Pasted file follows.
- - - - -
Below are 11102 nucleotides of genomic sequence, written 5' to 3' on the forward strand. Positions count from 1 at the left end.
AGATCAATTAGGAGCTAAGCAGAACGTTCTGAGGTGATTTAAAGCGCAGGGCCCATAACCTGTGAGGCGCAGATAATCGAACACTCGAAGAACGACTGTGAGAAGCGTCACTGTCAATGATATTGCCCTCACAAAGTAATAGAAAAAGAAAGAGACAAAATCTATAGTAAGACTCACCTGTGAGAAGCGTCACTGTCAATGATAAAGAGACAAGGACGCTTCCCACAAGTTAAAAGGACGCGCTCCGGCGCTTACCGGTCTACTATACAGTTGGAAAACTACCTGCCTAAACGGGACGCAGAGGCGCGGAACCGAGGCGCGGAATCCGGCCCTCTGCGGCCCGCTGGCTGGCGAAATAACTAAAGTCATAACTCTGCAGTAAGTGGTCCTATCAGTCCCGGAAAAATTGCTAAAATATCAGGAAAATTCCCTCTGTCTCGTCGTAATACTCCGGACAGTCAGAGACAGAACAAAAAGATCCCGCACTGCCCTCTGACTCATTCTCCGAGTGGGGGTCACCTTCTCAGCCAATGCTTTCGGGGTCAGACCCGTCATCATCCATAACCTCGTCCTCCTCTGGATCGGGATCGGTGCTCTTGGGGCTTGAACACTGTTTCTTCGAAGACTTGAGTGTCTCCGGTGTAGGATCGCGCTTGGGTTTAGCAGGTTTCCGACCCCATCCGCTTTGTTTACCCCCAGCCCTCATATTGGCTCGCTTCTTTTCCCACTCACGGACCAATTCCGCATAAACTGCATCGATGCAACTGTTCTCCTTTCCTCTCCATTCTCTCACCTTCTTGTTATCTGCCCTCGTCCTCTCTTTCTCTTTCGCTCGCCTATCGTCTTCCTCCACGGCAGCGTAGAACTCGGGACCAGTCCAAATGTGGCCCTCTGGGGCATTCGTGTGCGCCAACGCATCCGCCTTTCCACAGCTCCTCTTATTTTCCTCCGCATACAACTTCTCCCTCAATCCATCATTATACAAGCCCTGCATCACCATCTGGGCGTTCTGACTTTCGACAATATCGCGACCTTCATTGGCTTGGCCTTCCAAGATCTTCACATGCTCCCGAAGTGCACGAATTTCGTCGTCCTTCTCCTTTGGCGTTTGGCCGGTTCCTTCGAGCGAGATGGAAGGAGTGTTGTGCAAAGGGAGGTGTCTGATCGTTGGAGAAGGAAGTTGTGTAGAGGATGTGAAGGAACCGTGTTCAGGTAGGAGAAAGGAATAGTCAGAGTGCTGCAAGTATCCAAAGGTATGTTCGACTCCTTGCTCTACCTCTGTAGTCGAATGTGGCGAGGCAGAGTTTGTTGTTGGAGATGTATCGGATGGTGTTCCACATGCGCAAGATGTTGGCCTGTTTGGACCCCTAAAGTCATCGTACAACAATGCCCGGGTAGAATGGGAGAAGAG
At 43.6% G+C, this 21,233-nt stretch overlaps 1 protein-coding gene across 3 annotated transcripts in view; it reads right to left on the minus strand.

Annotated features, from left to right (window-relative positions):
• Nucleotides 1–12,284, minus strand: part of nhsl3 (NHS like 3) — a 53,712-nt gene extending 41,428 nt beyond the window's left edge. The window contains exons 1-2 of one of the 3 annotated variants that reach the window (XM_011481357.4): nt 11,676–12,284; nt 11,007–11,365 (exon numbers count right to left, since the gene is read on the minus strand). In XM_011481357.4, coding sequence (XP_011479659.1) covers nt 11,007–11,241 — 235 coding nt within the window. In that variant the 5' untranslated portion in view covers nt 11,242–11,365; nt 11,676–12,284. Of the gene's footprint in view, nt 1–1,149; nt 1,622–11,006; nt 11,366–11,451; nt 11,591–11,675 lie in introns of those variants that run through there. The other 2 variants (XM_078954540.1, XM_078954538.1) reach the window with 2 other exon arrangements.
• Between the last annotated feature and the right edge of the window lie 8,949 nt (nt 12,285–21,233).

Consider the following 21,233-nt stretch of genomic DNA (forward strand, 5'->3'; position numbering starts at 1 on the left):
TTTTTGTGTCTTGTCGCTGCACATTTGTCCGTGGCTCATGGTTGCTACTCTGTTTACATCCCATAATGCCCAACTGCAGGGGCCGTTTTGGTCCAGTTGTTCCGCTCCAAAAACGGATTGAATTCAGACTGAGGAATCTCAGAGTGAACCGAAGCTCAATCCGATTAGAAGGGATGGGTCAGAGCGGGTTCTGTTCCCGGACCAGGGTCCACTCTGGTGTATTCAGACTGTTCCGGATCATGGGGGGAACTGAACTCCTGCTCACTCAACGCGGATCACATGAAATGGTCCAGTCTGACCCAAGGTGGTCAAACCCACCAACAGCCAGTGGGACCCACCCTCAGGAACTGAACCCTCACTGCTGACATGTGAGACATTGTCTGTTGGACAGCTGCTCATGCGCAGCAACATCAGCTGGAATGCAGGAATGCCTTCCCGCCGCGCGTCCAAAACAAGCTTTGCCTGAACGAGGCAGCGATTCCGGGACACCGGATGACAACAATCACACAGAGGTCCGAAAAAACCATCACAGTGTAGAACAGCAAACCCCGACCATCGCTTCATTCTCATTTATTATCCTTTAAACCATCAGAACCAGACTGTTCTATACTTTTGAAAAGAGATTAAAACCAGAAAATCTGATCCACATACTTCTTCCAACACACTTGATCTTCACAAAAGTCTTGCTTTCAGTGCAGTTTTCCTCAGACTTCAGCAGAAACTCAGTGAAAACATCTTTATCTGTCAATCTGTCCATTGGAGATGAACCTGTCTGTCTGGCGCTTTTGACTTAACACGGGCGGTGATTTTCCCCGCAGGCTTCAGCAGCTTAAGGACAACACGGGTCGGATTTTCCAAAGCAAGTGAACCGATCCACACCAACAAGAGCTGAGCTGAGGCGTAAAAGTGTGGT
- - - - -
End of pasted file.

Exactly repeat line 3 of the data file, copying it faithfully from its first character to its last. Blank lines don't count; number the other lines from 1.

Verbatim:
At 43.6% G+C, this 21,233-nt stretch overlaps 1 protein-coding gene across 3 annotated transcripts in view; it reads right to left on the minus strand.